Holbrook offers council a fresh start from ‘someone whose never wanted top job’
Penny Holbrook is the latest contender battling to become the next Labour leader of Birmingham city council, even though she says she’s never had any personal ambition for the top job.
In a 1,250-word manifesto, the Stockland Green councillor sets out a change agenda and is careful to emphasise that the council has to spread economic wealth out from the central core to the suburbs and “make sure our neighbourhoods and communities are as well off and vibrant as the city centre”.
Cllr Holbrook threw her hat into the ring hours before nominations to replace Sir Albert Bore as Labour group leader formally opened. She joins John Clancy, Ian Ward, Barry Henley and Mike Leddy in the race.
Her decision to stand is seen as another blow for Cllr Leddy since Holbrook, rightly or wrongly, is regarded by many as the ‘Boreite candidate’ ready to carry on most of Sir Albert’s work, albeit with a modernising ‘change’ approach.
It’s thought she may take support away from Leddy and Ian Ward, the deputy leader who told Chamberlain Files he wanted “change, but not too much change”. Supporters of John Clancy may also be looking nervously at Holbrook, the only woman in the race, who seems certain to pick up centre ground support.
Cllr Holbrook is the cabinet member for skills, learning and culture and has had to deal with controversial £1.3 million cuts to the Library of Birmingham budget, which comes under her brief.
Her leadership manifesto has the title ‘A fresh start for Birmingham’.
She promises to “build a city where everyone’s voice is heard and everyone’s part of the exciting future ahead”.
It’s clear to me from the number of Labour members and partners across the city who have approached me there is a huge desire for real change in our city.
And there’s a warning that if the council fails to see through the Kerslake Review reforms it runs a real risk of being taken over by “Tory government commissioners”.
Cllr Holbrook admits:
Standing for the leadership of our council is not something I ever thought would be required of me. It is not something I have ever had a personal ambition for.
She says that Birmingham has “come a long way in the last 20 years, but we’re not yet a city where everyone gets to share in the good times”.
Cllr Holbrook sets out the following priorities:
- We need a city safe for our children and families. Our most basic job as a council is making sure the vulnerable are protected. The plans are in place, the changes are starting to come. We will not let anything sway us.
- We must deliver the improvement residents deserve. We will take responsibility for the failings set out in the Kerslake report, be passionate about improvement, and most importantly bring along the wider city, so everyone’s talents are used.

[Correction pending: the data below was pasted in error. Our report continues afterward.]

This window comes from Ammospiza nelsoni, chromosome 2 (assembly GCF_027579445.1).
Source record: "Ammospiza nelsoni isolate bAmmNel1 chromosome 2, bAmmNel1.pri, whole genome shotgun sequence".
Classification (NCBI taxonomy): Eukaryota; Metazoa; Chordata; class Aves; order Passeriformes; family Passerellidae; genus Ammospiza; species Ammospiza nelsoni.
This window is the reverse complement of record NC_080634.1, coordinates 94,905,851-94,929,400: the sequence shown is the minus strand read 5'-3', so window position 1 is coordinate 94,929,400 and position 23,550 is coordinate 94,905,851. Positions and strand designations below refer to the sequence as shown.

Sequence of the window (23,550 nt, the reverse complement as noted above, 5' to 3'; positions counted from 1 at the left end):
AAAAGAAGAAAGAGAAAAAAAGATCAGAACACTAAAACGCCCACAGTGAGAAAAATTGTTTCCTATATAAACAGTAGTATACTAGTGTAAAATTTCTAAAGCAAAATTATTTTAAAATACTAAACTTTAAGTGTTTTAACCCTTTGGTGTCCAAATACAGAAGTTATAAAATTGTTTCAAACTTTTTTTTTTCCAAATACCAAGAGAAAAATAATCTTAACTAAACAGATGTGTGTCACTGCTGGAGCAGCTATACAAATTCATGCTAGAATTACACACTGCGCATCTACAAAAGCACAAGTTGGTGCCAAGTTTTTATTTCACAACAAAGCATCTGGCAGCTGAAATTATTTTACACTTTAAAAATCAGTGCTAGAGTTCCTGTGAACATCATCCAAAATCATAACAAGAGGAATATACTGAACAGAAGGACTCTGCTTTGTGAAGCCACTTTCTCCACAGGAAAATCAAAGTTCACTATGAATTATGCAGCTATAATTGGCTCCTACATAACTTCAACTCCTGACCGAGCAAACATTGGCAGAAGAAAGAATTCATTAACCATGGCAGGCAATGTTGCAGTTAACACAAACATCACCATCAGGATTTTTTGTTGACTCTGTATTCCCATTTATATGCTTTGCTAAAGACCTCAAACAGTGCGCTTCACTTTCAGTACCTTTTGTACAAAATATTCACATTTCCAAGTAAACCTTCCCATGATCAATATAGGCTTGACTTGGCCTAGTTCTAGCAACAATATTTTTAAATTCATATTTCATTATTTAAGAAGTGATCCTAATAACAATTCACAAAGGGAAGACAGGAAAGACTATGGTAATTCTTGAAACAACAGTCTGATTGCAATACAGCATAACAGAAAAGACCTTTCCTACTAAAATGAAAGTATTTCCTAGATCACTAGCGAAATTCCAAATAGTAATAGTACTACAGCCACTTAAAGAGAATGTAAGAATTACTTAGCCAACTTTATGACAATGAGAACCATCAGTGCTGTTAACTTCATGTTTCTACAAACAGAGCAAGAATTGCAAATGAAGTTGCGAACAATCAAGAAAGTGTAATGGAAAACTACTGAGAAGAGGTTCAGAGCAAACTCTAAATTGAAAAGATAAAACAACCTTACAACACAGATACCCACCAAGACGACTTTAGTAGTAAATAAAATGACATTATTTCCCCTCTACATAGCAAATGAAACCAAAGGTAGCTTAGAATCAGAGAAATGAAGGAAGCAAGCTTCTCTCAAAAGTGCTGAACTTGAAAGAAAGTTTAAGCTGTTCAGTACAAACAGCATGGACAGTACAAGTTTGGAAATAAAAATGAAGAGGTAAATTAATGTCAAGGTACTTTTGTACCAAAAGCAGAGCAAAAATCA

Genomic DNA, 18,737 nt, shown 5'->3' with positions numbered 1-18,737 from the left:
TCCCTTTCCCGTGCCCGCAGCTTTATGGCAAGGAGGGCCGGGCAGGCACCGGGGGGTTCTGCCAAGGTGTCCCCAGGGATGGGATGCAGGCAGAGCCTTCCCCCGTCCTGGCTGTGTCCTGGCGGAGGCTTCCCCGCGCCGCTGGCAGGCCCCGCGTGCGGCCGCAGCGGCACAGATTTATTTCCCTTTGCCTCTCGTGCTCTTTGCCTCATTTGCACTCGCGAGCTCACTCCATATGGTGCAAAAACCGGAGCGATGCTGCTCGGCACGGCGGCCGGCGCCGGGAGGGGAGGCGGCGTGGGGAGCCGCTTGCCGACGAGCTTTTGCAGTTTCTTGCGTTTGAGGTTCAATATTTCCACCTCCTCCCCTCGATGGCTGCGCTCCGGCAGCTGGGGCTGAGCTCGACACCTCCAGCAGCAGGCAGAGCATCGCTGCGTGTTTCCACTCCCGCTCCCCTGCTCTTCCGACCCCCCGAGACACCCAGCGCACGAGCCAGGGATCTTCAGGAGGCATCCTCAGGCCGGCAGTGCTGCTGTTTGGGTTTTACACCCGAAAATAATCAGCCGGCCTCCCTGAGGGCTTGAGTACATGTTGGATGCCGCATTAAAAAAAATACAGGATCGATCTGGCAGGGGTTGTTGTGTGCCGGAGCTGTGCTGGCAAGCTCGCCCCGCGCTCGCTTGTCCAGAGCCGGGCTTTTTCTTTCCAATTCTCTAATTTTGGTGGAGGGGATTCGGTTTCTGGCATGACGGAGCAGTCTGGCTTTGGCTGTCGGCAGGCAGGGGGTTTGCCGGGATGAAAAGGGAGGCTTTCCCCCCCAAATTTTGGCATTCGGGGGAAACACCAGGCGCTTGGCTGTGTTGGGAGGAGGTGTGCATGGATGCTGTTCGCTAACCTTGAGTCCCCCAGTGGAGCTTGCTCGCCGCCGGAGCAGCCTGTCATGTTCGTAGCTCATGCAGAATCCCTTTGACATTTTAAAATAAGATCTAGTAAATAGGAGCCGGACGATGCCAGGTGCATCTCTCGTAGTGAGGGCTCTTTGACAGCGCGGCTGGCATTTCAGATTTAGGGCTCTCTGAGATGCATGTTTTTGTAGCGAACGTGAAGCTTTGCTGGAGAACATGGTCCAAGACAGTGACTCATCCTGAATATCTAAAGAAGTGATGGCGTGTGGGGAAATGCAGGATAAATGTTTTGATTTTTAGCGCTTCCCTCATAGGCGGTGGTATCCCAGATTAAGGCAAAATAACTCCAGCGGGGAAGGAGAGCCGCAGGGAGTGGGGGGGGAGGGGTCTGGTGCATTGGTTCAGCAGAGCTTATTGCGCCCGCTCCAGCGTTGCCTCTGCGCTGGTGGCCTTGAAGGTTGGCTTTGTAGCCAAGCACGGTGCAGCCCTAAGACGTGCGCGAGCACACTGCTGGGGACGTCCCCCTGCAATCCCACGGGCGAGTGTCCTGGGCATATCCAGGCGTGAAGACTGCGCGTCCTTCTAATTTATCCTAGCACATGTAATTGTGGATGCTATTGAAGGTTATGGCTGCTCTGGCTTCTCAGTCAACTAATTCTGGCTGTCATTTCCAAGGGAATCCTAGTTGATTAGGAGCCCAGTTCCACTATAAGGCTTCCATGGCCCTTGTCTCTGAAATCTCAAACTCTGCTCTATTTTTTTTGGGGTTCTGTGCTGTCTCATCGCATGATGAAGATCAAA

- We have to set an honest, balanced budget. We will learn the lessons from the General Election and show we can be financially responsible while protecting those most in need. We will be honest about what the future looks like, be clear that Tory cuts have consequences, and set out a clear vision for Birmingham City Council in 2020.
- Every resident of Birmingham deserves a decent job. Labour exists to fight inequality. The best way to do that is to make sure everyone can access a decent job. That can’t be delivered overnight, but we’ve worked to put the foundations in place.
- We need a combined authority delivering the best possible devolution. Birmingham’s economy doesn’t stop at the Scott Arms or the Maypole. Our fortunes are tied up with the wider West Midlands. So while we may not always be comfortable with exactly how the government is going about the process, we will never, ever forget the bigger picture. When the region wins, Birmingham residents win too.
- We must have a different way of doing business in the city. We already do some great work with partners, and we will go much further. Birmingham needs everyone in the city – residents, businesses, faith groups, voluntary groups, and the wider public sector. That’s what real partnership is about. Our duty is to deliver the best for Birmingham, seeing ourselves as a part of a wider city leadership, confident in our ability to influence and shape the bigger agenda.
She sets out her personal credo:
“I know what it’s like when life is tough, because I’ve been there. The council I lead will never, ever forget that you judge a society, not by those at the top, but by how it stands together with the most vulnerable.
“Economic growth is vital to getting Birmingham back on its feet, but growth that isn’t shared with everyone, is just another missed opportunity.
“Whilst the city centre is hugely important to Birmingham and the region’s economy, I want to live in a Birmingham where our neighbourhoods and communities are as well off and vibrant as the city centre . I want to live in a Birmingham where we work together with everyone to build a life for all our residents.”
She is promising “a different style of leadership” and warns: “I can’t and won’t be a traditional council leader managing great chunks of delivery. I am a leader who empowers others, working together to bring out the best so together we can deliver change.
“I will be a leader visible across the city, not just in the city centre, fighting with local members for every Birmingham community. I will ensure I am not only in your neighbourhoods with you, but that the decisions we make at the council work for as many residents as possible.”
Picking up on the Kerslake theme of better partnership working by the council, Holbrook says: “A council leader is one amongst a number of city leaders. Birmingham needs to return to the time of many civic leaders, sharing one vision and speaking with one voice.”
The 78 Labour councilors meet on November 23 to elect a new leader.
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